What's a ewe really worth?

Have shedding varieties become uneconomic?

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Has the price hike on shedding varieties made them uneconomic compared to Merino and composite breeds?

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New analysis shows return on investment for three different sheep enterprises based on recent scanned in lamb ewe prices will diverge significantly the higher the price paid.

Since the start of 2021 the average pricing for scanned in lamb (SIL) shedding ewes has been climbing steadily, with a significant surge in recent months.

In September Australian Whites recorded prices over $1300 per head for a handful of particular types of Australian White SIL ewes on the online selling platform Auctions Plus.

And according average price data by AuctionsPlus, over the last six months shedding varieties they have averaged a price of $505 per head across a range of shedding varieties.

In contrast, Merino SIL ewes have averaged $288 per head and composite SIL ewes have managed $282 per head.

Using the average prices for the last six months as a purchase guide for shedding SIL ewes versus composite and Merino ewes, Thomas Elder Markets analyst Matt Dalgleish said one of the three enterprises is less economic than the other two.

"The return on investment for the Merino and composite SIL ewes were fairly similar at 66pc and 68pc, respectively," Mr Dalgleish said.

"This demonstrates that it would take about one and a half years to pay off the value of the SIL ewe purchase price of around $280-$290 per head."

"However the analysis showed purchasing a shedding variety at approximately $500 per head, which was the average price achieved for these types over the last six months, is starting to become a little less economic."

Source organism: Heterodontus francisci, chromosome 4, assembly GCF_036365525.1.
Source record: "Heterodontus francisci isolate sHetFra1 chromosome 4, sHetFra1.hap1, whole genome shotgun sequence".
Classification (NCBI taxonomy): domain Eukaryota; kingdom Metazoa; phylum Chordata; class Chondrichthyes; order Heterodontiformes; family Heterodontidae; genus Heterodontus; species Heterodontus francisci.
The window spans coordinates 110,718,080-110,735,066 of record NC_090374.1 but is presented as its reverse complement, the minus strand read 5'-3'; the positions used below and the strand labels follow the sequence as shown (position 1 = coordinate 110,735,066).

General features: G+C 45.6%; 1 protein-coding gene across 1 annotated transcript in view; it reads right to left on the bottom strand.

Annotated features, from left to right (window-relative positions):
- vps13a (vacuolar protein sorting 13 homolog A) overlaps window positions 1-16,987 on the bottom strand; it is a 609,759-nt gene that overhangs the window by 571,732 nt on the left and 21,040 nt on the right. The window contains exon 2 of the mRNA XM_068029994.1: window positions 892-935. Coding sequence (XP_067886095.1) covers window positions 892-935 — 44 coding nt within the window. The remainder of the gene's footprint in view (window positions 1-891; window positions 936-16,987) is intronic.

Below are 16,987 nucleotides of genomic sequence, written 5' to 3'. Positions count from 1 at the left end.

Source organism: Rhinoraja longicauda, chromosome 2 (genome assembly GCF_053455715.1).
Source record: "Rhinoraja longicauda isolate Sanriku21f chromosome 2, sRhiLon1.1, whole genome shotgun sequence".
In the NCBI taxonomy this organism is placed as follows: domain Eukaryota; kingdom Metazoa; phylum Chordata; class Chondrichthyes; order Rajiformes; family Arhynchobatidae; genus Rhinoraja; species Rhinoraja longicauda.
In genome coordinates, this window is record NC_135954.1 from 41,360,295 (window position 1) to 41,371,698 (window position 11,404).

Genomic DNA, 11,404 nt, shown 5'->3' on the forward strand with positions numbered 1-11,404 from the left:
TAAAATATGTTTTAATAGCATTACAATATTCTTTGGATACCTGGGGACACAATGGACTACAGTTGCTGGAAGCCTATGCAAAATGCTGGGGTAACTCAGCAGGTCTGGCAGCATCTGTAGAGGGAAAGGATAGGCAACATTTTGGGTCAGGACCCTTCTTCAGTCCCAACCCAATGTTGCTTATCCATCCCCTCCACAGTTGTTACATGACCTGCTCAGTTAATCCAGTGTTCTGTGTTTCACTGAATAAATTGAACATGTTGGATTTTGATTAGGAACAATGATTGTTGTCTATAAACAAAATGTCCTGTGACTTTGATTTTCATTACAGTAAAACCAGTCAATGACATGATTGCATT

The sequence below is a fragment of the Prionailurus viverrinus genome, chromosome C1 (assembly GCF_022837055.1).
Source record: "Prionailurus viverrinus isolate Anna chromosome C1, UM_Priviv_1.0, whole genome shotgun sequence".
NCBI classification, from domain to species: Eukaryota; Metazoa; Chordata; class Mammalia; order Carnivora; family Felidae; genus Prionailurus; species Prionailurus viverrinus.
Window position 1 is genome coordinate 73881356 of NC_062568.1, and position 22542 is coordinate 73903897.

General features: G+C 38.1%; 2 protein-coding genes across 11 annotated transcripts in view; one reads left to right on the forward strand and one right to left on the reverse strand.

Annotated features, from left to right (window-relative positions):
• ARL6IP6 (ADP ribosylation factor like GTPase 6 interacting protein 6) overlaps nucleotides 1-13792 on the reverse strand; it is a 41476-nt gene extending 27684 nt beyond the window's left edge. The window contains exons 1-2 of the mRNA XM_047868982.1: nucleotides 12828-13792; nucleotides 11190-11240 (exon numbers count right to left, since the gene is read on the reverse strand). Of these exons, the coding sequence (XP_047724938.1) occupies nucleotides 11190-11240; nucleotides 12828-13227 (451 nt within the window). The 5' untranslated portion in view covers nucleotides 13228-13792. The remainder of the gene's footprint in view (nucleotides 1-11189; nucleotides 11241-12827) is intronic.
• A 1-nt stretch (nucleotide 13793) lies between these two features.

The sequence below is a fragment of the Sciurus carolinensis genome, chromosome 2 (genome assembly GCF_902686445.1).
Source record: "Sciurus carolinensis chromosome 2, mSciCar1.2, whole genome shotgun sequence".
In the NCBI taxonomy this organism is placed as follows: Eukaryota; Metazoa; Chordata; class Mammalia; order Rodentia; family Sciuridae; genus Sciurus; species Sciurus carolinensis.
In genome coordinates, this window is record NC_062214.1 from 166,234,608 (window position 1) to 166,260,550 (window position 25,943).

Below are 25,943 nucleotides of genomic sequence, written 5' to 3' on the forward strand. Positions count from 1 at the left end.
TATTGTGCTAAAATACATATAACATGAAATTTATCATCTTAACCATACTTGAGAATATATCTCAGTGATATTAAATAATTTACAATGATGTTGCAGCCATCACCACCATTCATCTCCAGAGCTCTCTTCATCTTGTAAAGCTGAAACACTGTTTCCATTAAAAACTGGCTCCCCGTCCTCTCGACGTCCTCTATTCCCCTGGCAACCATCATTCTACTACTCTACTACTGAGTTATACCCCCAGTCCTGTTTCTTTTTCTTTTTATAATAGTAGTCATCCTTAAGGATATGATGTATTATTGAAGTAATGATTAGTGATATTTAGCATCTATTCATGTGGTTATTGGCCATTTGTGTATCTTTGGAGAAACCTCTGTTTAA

He said the data showed a return on investment of 47pc, or a payoff time frame of just over two years.

And increasing to a $700 per head purchase price for SIL shedding ewes pushes the payoff to nearly three years, while $1300 extends it to about 5.5 years.

Mr Dalgleish said the numbers used in the calculation were an estimate of what they believe to be the average outcome across the nation.

"We were aware of producers that achieve a much higher lamb marking ratio for their shedding sheep," he said.

"But we took the middle ground rather than focusing on what the top 20pc of producers are achieving in their enterprise."

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Recent figures from the MLA-AWI sheep producer survey outlined the average national lamb making rates for Merinos at 94pc and non-Merino ewes at 110pc.

The net value of wool produced was based off an average 5kg fleece per animal and took into account costs associated such as shearing and broker fees.

Pricing for the wool value was based on a current market 17-micron price for the Merino and a 28-micron price for the composite ewe, with a once a year shearing schedule.

"We know some producers may be cutting more and earning more, but again we focused on the average outcome," Mr Dalgleish said.

But with October prices for shedding varieties of SIL ewes declining to $380 per head and Merino/composite prices increasing toward $325-330 per head, Mr Dalgleish said a re-run of the analysis based on the current SIL ewe prices showed all three enterprises return of investment was relatively similar.

"All three returns nearer to 60pc and a payoff time frame of around 1.6 to 1.7 years," Mr Dalgleish said.

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